Fordyce Spots, A Mystery Revealed

Published September 16th, 2021 by Chris Riley
Fact Checked by
Jacqueline Hensler
Medically Reviewed:
Dr. Angel Rivera

What are Fordyce Spots | Who is at risk | Causes | Diagnosed | Treatment | How to prevent

Fordyce spots, also called Fordyce granules, are small yellowish-white bumps that appear on the shaft of the penis, labia majora or labia minora, scrotum, around and inside the mouth, and nipples. These spots can grow to up to 1 to 3 millimeters in diameter and will become slightly bigger when sexually aroused. Fordyce spots are not harmful and do not require treatment but they can be an embarrassing problem for some people causing anxiety, stress, or discomfort when in public areas such as the locker room at the gym.

We will go over what Fordyce spots are, how they affect people with different skin types, how they’re diagnosed by a doctor or dermatologist, and treatments for Fordyce spots including prevention tips.

What are Fordyce spots?

Fordyce spots are small, raised bumps called papules that can appear on the lips and inside of the mouth, and male and female genitals. Specifically, it is common for Fordyce spots to appear on or around the vermilion border, which is the pale skin at the outermost rim of your lips. The spots may be white, yellow, or red in color and tend to become more visible when a person is suffering from stress or anxiety.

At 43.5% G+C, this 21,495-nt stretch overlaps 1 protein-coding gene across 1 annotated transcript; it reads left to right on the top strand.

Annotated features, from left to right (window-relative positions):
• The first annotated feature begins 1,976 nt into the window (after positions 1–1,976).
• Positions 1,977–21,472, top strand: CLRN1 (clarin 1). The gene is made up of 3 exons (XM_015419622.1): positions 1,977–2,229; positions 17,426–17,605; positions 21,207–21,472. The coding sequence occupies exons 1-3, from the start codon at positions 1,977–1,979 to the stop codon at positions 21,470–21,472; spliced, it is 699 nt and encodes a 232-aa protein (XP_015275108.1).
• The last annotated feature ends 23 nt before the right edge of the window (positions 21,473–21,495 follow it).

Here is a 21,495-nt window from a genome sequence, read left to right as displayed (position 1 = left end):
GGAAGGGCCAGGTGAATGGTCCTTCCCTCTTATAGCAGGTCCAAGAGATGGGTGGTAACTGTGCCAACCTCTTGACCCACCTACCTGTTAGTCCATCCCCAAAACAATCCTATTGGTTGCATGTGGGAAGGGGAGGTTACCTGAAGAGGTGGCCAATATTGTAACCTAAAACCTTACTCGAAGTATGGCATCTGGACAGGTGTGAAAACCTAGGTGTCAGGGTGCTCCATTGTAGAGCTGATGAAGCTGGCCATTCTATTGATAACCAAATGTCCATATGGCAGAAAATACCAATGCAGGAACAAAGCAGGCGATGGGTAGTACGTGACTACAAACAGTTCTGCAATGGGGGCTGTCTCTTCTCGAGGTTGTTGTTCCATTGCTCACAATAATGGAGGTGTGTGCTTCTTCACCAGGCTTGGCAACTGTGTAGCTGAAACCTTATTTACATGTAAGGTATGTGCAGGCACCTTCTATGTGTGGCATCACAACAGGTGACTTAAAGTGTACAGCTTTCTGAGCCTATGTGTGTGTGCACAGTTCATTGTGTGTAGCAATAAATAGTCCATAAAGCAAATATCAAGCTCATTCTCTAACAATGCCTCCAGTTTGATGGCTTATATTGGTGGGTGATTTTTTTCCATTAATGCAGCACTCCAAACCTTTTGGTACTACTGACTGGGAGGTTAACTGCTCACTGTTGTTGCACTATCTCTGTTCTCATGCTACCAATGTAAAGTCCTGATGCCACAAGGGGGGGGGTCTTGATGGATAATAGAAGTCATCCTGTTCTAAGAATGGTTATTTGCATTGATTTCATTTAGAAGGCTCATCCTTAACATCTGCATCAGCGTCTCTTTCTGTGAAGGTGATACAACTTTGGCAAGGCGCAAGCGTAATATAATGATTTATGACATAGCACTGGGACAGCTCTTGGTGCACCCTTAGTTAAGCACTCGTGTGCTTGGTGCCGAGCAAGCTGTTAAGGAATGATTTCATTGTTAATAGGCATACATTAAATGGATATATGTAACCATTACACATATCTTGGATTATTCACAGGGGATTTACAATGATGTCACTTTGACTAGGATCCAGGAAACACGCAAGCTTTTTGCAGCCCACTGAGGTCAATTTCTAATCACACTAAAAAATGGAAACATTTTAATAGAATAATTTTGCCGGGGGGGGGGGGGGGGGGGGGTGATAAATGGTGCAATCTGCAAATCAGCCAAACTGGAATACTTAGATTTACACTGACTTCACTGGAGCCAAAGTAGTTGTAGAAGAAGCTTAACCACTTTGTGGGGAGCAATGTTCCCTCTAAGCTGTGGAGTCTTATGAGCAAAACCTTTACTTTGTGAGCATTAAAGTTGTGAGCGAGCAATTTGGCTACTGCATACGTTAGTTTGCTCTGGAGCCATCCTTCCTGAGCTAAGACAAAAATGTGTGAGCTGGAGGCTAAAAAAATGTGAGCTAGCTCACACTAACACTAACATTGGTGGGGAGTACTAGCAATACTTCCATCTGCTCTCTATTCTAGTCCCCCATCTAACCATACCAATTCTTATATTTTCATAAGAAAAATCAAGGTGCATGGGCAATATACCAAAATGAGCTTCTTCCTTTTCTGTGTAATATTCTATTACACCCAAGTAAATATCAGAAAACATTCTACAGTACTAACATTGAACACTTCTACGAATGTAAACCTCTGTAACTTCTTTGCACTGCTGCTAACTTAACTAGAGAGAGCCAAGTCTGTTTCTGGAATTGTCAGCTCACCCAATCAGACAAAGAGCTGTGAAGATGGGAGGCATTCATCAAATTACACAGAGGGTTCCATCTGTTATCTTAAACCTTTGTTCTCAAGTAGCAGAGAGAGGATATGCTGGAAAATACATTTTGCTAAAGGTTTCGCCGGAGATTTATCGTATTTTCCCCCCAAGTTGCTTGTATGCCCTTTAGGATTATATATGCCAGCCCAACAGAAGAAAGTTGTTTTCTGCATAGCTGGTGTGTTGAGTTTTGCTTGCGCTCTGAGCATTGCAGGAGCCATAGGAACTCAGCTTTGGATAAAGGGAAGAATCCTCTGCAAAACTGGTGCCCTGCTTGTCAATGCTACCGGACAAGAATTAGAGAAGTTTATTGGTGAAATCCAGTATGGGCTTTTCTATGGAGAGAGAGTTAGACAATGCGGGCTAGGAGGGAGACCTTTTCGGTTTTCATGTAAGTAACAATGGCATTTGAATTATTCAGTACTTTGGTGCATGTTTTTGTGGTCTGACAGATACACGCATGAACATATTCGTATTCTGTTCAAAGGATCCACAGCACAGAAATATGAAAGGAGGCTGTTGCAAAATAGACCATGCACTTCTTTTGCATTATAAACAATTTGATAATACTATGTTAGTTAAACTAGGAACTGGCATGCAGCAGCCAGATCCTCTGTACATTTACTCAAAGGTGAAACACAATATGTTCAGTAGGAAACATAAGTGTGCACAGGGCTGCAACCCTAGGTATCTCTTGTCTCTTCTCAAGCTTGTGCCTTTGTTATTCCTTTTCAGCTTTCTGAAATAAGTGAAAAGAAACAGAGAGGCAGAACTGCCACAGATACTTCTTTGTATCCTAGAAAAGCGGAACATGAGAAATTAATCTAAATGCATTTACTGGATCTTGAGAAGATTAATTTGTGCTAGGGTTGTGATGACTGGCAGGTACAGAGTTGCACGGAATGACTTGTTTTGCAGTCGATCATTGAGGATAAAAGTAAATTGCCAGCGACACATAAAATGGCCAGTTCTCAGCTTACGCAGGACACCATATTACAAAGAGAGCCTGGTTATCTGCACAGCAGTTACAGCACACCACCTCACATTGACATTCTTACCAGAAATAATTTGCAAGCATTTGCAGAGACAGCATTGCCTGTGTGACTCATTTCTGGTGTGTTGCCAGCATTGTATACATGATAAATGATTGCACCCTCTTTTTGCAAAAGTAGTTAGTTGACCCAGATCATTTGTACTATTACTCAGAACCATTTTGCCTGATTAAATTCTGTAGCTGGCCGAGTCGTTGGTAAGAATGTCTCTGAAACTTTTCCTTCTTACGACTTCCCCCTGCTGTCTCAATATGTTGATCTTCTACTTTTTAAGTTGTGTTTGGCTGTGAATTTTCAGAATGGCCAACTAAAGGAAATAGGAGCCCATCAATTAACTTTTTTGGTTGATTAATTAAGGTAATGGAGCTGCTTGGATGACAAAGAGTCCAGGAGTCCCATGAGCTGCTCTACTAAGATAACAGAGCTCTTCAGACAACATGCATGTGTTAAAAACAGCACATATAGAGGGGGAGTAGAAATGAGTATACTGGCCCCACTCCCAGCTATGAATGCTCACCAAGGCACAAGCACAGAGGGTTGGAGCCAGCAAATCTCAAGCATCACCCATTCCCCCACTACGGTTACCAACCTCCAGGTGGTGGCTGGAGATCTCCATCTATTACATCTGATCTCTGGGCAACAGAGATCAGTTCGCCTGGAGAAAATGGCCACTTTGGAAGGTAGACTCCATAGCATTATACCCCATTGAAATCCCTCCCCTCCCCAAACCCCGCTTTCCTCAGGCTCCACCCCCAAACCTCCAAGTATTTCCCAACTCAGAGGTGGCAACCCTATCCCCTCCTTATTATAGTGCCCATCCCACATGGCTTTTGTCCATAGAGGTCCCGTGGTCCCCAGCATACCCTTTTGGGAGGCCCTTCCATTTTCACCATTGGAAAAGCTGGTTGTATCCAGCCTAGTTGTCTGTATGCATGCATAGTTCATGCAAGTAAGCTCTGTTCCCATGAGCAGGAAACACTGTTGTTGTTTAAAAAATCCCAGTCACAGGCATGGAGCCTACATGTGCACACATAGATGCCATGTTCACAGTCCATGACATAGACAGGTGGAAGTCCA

But what exactly are they? Fordyce spots are ectopic (slightly abnormal) visible sebaceous glands, meaning they form from your oil glands also known as a sebaceous gland. They are in an unusual place because sebaceous glands are usually associated with the glands next to hair follicles but Fordyce spots do not have hair follicles. Sebaceous glands are usually responsible for producing sebum, the natural oil your body produces which can also clog pores and cause acne. 

The spots received their name from the American dermatologist John Fordyce who was the first to chronicle them in the medical field. He is also the dermatologist who lends his name to the Fox-Fordyce disease, a rare skin disorder.

Who gets Fordyce spots?